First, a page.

Djibouti has little development infrastructure and, like Eritrea, does not wholly welcome outside help with its food shortages. Indeed, Eritrea has not even supplied international officials with relevant data detailing its food stocks, making planning and early warning alerts difficult. Somalia has had no functioning government for 15 years, meaning that humanitarian agencies on the ground are the only conduits through which funds can flow. The country’s transitional federal government, sworn in in Nairobi, Kenya, in 2005, still has not established its authority on the ground inside Somalia. Analysts suggested that the eyes of the world are on the fledgling government’s leaders to see how they cope with the food crisis, seeing it as an early test of the administration’s muscle. Ethiopia’s government, under Prime Minister Meles Zenawi, has over the last 12 months been accused of oppressive reactions to peaceful demonstrations against allegedly rigged elections in May 2005. Kenya’s President Mwai Kibaki heads a fractured coalition mired in a multitude of corruption claims that have soured the international community’s early enthusiasm to help out.

* No excuse not to act
Such concerns over governance cannot stand in the way of adequate international humanitarian interventions that could save lives, aid workers said.

"Most NGOs are just what they say: non-governmental," said Catherine Mahoney, director of communications and fundraising at the African Medical and Research Foundation (AMREF) in Nairobi. "Monies raised by the general public around the world are channelled through organisations like AMREF, and we ensure that the communities themselves directly benefit from our aid efforts. It is clear that fundraising efforts have been hampered due to the current headlines about Kenya, and that is regrettable, to say the least. As the Swahili saying goes: ‘When two elephants fight, it is the grass that gets trampled,’" she said.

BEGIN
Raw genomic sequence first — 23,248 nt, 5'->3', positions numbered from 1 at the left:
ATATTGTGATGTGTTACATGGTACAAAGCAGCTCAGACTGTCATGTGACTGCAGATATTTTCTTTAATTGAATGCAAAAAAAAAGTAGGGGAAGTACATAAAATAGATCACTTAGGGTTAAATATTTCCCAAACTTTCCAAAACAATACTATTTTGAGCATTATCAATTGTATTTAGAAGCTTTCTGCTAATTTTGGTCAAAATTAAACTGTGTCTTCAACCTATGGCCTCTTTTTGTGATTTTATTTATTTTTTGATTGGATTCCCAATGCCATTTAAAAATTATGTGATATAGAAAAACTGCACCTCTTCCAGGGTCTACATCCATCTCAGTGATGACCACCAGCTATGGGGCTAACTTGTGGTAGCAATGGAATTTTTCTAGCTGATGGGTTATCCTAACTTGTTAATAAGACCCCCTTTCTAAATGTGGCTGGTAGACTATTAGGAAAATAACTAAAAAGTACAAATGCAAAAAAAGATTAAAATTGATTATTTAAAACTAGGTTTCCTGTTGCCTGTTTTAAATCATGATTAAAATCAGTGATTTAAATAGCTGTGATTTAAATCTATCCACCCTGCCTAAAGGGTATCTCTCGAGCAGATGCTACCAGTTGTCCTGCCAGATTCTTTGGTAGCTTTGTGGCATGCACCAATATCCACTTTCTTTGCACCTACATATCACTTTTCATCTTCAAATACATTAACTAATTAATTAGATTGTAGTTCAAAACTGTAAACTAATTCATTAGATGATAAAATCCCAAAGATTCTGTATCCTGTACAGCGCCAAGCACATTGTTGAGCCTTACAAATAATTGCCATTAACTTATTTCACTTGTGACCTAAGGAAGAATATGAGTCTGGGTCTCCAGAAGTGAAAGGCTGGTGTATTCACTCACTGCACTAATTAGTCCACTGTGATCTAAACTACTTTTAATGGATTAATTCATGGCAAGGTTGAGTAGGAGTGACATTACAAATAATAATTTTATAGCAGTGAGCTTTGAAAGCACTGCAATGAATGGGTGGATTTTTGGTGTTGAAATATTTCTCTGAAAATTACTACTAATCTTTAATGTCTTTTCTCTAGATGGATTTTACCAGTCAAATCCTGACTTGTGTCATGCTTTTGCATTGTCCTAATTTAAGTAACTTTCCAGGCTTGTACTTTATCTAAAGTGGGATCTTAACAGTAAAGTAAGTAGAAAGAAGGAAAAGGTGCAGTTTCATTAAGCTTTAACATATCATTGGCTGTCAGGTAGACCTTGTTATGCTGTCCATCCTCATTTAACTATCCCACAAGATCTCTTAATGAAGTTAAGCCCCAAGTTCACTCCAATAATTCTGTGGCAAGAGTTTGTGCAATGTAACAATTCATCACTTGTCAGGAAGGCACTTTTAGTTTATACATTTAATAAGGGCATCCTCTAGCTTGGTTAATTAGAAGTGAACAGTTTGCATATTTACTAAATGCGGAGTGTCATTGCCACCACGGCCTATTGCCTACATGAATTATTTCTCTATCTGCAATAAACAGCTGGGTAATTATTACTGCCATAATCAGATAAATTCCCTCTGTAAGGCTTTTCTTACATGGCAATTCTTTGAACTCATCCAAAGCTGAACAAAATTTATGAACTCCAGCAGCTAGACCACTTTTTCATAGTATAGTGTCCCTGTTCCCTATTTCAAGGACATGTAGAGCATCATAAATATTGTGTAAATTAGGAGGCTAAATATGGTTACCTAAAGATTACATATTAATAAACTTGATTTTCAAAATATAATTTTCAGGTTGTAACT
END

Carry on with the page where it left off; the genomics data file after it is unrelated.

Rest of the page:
The latest figures from WFP showed that donors have committed US $18.7 million, or 8 percent, to the $225 million food appeal to address the Kenyan food crisis. The UN’s Office for the Coordination of Humanitarian Affairs has calculated a $144 million shortfall in the appeal launched for Somalia. In Ethiopia, a more positive picture emerged, with a shortfall of only $38 million.

Oxfam estimated that at most, donors have committed $186 million to fund appeals for the three countries, against $574 million requested – a shortfall of $388 million, or 68 percent. "Although some funding is starting to come through, the response so far is dwarfed by the immediate need," said Paul Smith-Lomas, head of Oxfam in East Africa.

Posted: 27 March 2006.